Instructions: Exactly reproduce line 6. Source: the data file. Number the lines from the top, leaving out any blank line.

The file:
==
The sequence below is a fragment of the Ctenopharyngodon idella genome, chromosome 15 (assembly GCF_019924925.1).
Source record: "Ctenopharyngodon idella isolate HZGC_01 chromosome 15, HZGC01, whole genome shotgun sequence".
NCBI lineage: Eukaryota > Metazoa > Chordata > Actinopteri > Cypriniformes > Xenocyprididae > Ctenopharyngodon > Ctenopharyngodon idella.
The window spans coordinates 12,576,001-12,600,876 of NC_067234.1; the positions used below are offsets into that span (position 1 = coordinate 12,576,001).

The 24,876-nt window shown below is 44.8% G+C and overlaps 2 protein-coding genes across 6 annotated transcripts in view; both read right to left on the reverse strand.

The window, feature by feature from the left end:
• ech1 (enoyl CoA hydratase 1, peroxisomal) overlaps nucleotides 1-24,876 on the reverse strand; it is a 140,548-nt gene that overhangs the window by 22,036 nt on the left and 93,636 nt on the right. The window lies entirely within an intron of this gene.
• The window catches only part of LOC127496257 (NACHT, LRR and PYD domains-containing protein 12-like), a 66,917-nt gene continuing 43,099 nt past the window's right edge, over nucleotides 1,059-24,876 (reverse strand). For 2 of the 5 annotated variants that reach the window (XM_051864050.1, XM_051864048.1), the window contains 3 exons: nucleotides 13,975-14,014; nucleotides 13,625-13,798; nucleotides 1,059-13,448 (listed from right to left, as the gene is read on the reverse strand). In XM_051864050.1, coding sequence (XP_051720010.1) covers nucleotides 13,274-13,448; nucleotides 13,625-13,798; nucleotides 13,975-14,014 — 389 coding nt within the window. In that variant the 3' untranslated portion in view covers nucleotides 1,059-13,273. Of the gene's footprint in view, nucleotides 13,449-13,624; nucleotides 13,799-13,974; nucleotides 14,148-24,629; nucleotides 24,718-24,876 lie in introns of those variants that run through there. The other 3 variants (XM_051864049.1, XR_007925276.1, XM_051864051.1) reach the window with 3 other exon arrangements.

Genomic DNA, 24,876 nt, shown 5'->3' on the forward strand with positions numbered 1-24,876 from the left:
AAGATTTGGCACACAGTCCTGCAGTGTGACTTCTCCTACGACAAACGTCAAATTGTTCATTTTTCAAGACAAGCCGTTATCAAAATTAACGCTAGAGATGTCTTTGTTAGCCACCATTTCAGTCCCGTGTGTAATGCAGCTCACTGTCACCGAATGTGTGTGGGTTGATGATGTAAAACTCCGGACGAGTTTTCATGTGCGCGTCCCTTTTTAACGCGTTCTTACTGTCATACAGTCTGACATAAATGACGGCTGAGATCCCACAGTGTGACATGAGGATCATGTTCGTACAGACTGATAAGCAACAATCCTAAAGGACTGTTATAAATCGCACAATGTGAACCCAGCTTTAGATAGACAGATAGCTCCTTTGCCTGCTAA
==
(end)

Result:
The window, feature by feature from the left end: